Henceforth, TDKS control problems result from the requirement of optimising the given cost functionals subject to the differential constraint given by the TDKS equations. The analysis of these problems is novel and represents one of the main contributions of the present thesis.
In particular, existence of minimizers is proved and their characterization by TDKS optimality systems is discussed in detail.
To this end, Fréchet differentiability of the TDKS model and of the cost functionals is addressed considering \(H^1\) cost of the control.
This part is concluded by deriving the reduced gradient in the \(L^2\) and \(H^1\) inner product.
While the \(L^2\) optimization is widespread in the literature, the choice of the \(H^1\) gradient is motivated in this work by theoretical consideration and by resulting numerical advantages.
The last part of the thesis is devoted to the numerical approximation of the TDKS optimality systems and to their solution by gradient-based optimization techniques.
For the former purpose, Strang time-splitting pseudo-spectral schemes are discussed including a review of some recent theoretical estimates for these schemes and a numerical validation of these estimates.
For the latter purpose, nonlinear (projected) conjugate gradient methods are implemented and are used to validate the theoretical analysis of this thesis with results of numerical experiments with different cost functional settings.

First-order proximal methods that solve linear and bilinear elliptic optimal control problems with a sparsity cost functional are discussed. In particular, fast convergence of these methods is proved. For benchmarking purposes, inexact proximal schemes are compared to an inexact semismooth Newton method. Results of numerical experiments are presented to demonstrate the computational effectiveness of proximal schemes applied to infinite-dimensional elliptic optimal control problems and to validate the theoretical estimates.

Mathematical modelling, simulation, and optimisation are core methodologies for future
developments in engineering, natural, and life sciences. This work aims at applying these
mathematical techniques in the field of biological processes with a focus on the wine
fermentation process that is chosen as a representative model.
In the literature, basic models for the wine fermentation process consist of a system of
ordinary differential equations. They model the evolution of the yeast population number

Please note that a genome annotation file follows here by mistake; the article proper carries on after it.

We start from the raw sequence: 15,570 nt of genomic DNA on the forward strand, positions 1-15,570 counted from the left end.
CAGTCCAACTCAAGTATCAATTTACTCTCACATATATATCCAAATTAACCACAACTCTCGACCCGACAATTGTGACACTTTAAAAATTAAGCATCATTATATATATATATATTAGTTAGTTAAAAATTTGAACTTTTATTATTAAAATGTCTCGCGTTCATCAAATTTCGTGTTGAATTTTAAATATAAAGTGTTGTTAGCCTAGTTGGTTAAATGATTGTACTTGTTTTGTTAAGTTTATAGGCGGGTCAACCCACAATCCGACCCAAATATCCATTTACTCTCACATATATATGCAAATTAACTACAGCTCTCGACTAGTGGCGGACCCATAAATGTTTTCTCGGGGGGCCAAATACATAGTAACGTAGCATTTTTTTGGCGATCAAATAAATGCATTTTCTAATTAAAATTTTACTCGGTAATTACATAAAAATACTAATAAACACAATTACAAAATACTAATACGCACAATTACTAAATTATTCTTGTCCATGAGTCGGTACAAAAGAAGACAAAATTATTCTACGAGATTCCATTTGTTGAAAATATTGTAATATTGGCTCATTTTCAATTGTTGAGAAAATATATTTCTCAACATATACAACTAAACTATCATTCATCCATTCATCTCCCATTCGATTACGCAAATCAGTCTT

as well as the concentrations of assimilable nitrogen, sugar, and ethanol. In this thesis,
the concentration of molecular oxygen is also included in order to model the change of
the metabolism of the yeast from an aerobic to an anaerobic one. Further, a more sophisticated
toxicity function is used. It provides simulation results that match experimental
measurements better than a linear toxicity model. Moreover, a further equation for the
temperature plays a crucial role in this work as it opens a way to influence the fermentation
process in a desired way by changing the temperature of the system via a cooling
mechanism. From the view of the wine industry, it is necessary to cope with large scale
fermentation vessels, where spatial inhomogeneities of concentrations and temperature
are likely to arise. Therefore, a system of reaction-diffusion equations is formulated in
this work, which acts as an approximation for a model including computationally very
expensive fluid dynamics.
In addition to the modelling issues, an optimal control problem for the proposed
reaction-diffusion fermentation model with temperature boundary control is presented
and analysed. Variational methods are used to prove the existence of unique weak solutions
to this non-linear problem. In this framework, it is possible to exploit the Hilbert
space structure of state and control spaces to prove the existence of optimal controls.
Additionally, first-order necessary optimality conditions are presented. They characterise
controls that minimise an objective functional with the purpose to minimise the final
sugar concentration. A numerical experiment shows that the final concentration of sugar
can be reduced by a suitably chosen temperature control.
The second part of this thesis deals with the identification of an unknown function